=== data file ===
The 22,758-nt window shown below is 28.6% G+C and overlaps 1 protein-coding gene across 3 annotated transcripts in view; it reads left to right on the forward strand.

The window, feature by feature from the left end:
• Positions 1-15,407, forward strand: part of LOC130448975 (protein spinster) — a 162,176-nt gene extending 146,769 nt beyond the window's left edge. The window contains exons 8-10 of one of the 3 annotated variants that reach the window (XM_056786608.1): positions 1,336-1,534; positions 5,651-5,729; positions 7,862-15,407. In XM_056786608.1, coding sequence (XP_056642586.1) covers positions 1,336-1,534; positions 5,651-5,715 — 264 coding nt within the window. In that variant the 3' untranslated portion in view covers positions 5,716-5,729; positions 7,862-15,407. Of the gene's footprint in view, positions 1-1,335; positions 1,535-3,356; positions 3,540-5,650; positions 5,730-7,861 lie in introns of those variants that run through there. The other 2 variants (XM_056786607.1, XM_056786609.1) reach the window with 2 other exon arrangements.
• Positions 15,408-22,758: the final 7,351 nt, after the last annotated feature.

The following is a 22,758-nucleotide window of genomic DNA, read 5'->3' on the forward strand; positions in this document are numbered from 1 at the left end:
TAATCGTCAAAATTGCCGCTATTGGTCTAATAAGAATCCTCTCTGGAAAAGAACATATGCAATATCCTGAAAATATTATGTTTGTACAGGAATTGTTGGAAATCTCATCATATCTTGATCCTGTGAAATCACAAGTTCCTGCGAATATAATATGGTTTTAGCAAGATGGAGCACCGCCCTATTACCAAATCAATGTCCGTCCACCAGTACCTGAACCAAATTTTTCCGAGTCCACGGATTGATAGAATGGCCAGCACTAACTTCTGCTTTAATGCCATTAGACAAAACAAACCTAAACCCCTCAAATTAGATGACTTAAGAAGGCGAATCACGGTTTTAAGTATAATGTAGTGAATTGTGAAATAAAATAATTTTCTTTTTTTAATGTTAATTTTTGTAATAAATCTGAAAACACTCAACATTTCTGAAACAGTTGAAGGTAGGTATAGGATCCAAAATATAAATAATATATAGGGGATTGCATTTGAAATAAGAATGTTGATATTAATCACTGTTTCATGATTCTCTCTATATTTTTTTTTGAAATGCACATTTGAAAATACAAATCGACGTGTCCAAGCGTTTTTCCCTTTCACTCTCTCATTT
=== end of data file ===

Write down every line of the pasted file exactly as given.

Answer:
The 22,758-nt window shown below is 28.6% G+C and overlaps 1 protein-coding gene across 3 annotated transcripts in view; it reads left to right on the forward strand.

The window, feature by feature from the left end:
• Positions 1-15,407, forward strand: part of LOC130448975 (protein spinster) — a 162,176-nt gene extending 146,769 nt beyond the window's left edge. The window contains exons 8-10 of one of the 3 annotated variants that reach the window (XM_056786608.1): positions 1,336-1,534; positions 5,651-5,729; positions 7,862-15,407. In XM_056786608.1, coding sequence (XP_056642586.1) covers positions 1,336-1,534; positions 5,651-5,715 — 264 coding nt within the window. In that variant the 3' untranslated portion in view covers positions 5,716-5,729; positions 7,862-15,407. Of the gene's footprint in view, positions 1-1,335; positions 1,535-3,356; positions 3,540-5,650; positions 5,730-7,861 lie in introns of those variants that run through there. The other 2 variants (XM_056786607.1, XM_056786609.1) reach the window with 2 other exon arrangements.
• Positions 15,408-22,758: the final 7,351 nt, after the last annotated feature.

The following is a 22,758-nucleotide window of genomic DNA, read 5'->3' on the forward strand; positions in this document are numbered from 1 at the left end:
TAATCGTCAAAATTGCCGCTATTGGTCTAATAAGAATCCTCTCTGGAAAAGAACATATGCAATATCCTGAAAATATTATGTTTGTACAGGAATTGTTGGAAATCTCATCATATCTTGATCCTGTGAAATCACAAGTTCCTGCGAATATAATATGGTTTTAGCAAGATGGAGCACCGCCCTATTACCAAATCAATGTCCGTCCACCAGTACCTGAACCAAATTTTTCCGAGTCCACGGATTGATAGAATGGCCAGCACTAACTTCTGCTTTAATGCCATTAGACAAAACAAACCTAAACCCCTCAAATTAGATGACTTAAGAAGGCGAATCACGGTTTTAAGTATAATGTAGTGAATTGTGAAATAAAATAATTTTCTTTTTTTAATGTTAATTTTTGTAATAAATCTGAAAACACTCAACATTTCTGAAACAGTTGAAGGTAGGTATAGGATCCAAAATATAAATAATATATAGGGGATTGCATTTGAAATAAGAATGTTGATATTAATCACTGTTTCATGATTCTCTCTATATTTTTTTTTGAAATGCACATTTGAAAATACAAATCGACGTGTCCAAGCGTTTTTCCCTTTCACTCTCTCATTT